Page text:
Resisting gun control
On a recent cable news show, some talking heads were discussing proposals to strengthen restrictions on purchasing guns, including background checks and waiting lists.
Later in the conversation, the show's host asked a guest who worked in law enforcement why police aren't stronger advocates for gun control, since guns are often used in domestic violence, suicides and accidents even among people who have no previous criminal record or history of mental illness.
The host didn't seem to realize that she had made a dramatic shift in the discussion from calling for restrictions that most people support to advocating repeal of the second amendment.
Access to lethal force by citizens is inherent in the constitutional right to bear arms. Such access inevitably poses risks, but then so does riding around in massive steel machines at a mile a minute.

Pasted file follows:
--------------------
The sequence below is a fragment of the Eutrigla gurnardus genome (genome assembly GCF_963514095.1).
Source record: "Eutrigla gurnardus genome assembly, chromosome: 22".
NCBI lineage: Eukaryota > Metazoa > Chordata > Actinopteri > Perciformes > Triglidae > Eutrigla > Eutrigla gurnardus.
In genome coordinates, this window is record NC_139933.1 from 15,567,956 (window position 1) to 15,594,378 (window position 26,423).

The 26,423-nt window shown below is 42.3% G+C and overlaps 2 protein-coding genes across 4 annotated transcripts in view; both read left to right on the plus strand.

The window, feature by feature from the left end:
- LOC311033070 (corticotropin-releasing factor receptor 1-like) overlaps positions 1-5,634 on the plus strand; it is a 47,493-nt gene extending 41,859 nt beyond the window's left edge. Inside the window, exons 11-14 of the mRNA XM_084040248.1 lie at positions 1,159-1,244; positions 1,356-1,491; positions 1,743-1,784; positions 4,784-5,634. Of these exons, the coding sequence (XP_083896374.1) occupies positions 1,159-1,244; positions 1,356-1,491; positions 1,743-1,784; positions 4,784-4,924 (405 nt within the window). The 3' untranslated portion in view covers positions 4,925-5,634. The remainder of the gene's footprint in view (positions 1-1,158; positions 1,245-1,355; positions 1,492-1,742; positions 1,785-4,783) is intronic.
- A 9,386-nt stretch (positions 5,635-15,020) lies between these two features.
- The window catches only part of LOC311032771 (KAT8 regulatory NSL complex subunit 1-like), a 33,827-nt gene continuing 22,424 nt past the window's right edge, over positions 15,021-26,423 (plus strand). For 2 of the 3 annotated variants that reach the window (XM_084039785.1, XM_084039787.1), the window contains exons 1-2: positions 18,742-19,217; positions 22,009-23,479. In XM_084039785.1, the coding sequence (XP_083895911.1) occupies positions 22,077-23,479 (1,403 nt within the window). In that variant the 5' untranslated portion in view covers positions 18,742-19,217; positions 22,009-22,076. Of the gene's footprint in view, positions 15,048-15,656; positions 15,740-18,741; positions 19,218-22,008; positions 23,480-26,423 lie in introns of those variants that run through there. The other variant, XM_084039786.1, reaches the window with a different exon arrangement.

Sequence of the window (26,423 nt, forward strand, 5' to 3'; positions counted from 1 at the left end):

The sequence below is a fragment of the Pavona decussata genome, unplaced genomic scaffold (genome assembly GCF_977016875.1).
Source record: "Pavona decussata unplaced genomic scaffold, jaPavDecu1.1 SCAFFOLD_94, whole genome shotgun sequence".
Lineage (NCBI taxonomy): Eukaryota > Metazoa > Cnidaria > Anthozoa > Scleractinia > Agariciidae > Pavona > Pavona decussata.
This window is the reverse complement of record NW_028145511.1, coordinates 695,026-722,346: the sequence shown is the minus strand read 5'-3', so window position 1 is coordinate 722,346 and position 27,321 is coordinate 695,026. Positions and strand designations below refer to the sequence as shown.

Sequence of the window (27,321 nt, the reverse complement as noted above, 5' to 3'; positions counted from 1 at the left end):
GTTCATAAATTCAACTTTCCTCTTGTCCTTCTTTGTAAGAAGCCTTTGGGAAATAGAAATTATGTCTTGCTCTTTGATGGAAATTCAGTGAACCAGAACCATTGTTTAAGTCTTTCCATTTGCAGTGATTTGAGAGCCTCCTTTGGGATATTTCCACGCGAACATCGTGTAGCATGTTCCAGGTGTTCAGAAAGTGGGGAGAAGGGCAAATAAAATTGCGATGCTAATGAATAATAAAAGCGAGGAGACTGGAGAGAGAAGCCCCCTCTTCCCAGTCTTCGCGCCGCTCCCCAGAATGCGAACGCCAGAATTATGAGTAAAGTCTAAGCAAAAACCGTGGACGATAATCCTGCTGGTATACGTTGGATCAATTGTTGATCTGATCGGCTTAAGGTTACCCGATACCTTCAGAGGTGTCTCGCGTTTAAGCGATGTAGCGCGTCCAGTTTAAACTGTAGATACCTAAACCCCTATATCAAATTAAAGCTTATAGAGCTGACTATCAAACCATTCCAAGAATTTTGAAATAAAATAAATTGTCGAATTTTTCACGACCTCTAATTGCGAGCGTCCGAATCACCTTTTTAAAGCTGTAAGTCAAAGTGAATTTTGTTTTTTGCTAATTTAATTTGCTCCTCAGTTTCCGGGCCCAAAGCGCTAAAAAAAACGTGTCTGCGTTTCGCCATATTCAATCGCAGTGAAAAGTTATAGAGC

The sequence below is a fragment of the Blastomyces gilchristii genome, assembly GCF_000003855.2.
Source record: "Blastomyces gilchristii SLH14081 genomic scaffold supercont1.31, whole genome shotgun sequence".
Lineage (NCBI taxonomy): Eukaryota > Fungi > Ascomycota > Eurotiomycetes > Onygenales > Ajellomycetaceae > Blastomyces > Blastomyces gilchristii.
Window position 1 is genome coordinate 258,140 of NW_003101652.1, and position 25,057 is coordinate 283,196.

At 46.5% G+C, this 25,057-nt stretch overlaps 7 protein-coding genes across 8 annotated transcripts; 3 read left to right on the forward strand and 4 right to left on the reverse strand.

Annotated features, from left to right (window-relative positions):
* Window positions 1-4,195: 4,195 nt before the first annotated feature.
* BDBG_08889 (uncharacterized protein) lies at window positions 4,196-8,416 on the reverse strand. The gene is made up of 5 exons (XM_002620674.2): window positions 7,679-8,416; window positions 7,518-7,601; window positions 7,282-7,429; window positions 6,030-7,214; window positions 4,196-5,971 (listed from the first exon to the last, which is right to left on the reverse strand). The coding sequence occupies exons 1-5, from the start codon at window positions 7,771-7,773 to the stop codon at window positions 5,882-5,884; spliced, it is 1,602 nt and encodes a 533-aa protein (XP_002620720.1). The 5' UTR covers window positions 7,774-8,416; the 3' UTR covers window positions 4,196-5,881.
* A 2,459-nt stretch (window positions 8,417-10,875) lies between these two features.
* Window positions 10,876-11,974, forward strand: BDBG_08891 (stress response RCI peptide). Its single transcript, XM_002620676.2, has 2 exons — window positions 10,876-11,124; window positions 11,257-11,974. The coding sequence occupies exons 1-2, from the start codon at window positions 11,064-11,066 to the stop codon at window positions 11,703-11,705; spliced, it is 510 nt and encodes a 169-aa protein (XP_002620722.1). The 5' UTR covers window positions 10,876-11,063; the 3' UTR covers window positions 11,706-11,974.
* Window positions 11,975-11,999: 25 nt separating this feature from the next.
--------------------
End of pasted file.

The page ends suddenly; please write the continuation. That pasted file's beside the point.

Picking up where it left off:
Some readers might object to a comparison between what they contend is a non-essential privilege and an activity that is an essential component of modern living. However, gun and traffic fatalities share the characteristics of being dangers that most of us agree need to be reduced as much as possible but will never be eliminated.
That is why some second amendment defenders are so resistant to what is referred to as "common sense reform." The conversation among gun control advocates so easily drifts into advocacy of a gun-free society. Emotional appeals frequently include references to tragedies that would not have been prevented by limited "common sense reform."